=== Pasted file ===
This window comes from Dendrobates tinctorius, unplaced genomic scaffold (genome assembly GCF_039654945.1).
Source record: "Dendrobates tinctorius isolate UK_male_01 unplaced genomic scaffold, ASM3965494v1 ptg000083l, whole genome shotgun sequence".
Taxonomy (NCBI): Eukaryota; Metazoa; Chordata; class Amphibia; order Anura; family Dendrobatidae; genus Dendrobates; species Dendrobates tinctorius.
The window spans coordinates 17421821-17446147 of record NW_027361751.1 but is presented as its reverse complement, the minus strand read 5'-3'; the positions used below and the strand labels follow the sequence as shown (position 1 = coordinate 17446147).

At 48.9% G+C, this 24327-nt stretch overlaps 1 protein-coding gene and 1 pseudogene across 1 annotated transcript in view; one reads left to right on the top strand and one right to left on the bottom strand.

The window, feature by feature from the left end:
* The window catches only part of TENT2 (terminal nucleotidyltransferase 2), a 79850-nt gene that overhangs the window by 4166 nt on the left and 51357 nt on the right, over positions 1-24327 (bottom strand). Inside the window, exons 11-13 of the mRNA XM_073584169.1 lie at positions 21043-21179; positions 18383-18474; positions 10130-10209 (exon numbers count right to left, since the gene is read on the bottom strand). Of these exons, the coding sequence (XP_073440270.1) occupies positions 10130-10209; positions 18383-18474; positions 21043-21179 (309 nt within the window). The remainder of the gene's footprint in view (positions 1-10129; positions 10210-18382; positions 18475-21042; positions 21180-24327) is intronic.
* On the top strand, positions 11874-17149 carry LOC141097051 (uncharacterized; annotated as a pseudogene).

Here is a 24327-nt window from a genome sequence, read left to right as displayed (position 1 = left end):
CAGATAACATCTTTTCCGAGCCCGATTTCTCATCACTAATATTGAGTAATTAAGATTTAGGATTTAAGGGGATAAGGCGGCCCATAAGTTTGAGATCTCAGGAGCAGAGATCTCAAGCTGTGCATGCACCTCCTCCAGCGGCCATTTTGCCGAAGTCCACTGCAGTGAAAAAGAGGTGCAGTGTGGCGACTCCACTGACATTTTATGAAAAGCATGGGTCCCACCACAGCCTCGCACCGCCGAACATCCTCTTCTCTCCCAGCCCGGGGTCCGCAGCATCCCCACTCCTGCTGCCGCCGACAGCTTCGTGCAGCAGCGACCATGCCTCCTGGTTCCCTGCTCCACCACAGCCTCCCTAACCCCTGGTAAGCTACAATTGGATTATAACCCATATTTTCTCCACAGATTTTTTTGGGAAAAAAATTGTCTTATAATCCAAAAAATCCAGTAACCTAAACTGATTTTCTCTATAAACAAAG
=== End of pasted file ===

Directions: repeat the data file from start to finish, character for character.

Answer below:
This window comes from Dendrobates tinctorius, unplaced genomic scaffold (genome assembly GCF_039654945.1).
Source record: "Dendrobates tinctorius isolate UK_male_01 unplaced genomic scaffold, ASM3965494v1 ptg000083l, whole genome shotgun sequence".
Taxonomy (NCBI): Eukaryota; Metazoa; Chordata; class Amphibia; order Anura; family Dendrobatidae; genus Dendrobates; species Dendrobates tinctorius.
The window spans coordinates 17421821-17446147 of record NW_027361751.1 but is presented as its reverse complement, the minus strand read 5'-3'; the positions used below and the strand labels follow the sequence as shown (position 1 = coordinate 17446147).

At 48.9% G+C, this 24327-nt stretch overlaps 1 protein-coding gene and 1 pseudogene across 1 annotated transcript in view; one reads left to right on the top strand and one right to left on the bottom strand.

The window, feature by feature from the left end:
* The window catches only part of TENT2 (terminal nucleotidyltransferase 2), a 79850-nt gene that overhangs the window by 4166 nt on the left and 51357 nt on the right, over positions 1-24327 (bottom strand). Inside the window, exons 11-13 of the mRNA XM_073584169.1 lie at positions 21043-21179; positions 18383-18474; positions 10130-10209 (exon numbers count right to left, since the gene is read on the bottom strand). Of these exons, the coding sequence (XP_073440270.1) occupies positions 10130-10209; positions 18383-18474; positions 21043-21179 (309 nt within the window). The remainder of the gene's footprint in view (positions 1-10129; positions 10210-18382; positions 18475-21042; positions 21180-24327) is intronic.
* On the top strand, positions 11874-17149 carry LOC141097051 (uncharacterized; annotated as a pseudogene).

Here is a 24327-nt window from a genome sequence, read left to right as displayed (position 1 = left end):
CAGATAACATCTTTTCCGAGCCCGATTTCTCATCACTAATATTGAGTAATTAAGATTTAGGATTTAAGGGGATAAGGCGGCCCATAAGTTTGAGATCTCAGGAGCAGAGATCTCAAGCTGTGCATGCACCTCCTCCAGCGGCCATTTTGCCGAAGTCCACTGCAGTGAAAAAGAGGTGCAGTGTGGCGACTCCACTGACATTTTATGAAAAGCATGGGTCCCACCACAGCCTCGCACCGCCGAACATCCTCTTCTCTCCCAGCCCGGGGTCCGCAGCATCCCCACTCCTGCTGCCGCCGACAGCTTCGTGCAGCAGCGACCATGCCTCCTGGTTCCCTGCTCCACCACAGCCTCCCTAACCCCTGGTAAGCTACAATTGGATTATAACCCATATTTTCTCCACAGATTTTTTTGGGAAAAAAATTGTCTTATAATCCAAAAAATCCAGTAACCTAAACTGATTTTCTCTATAAACAAAG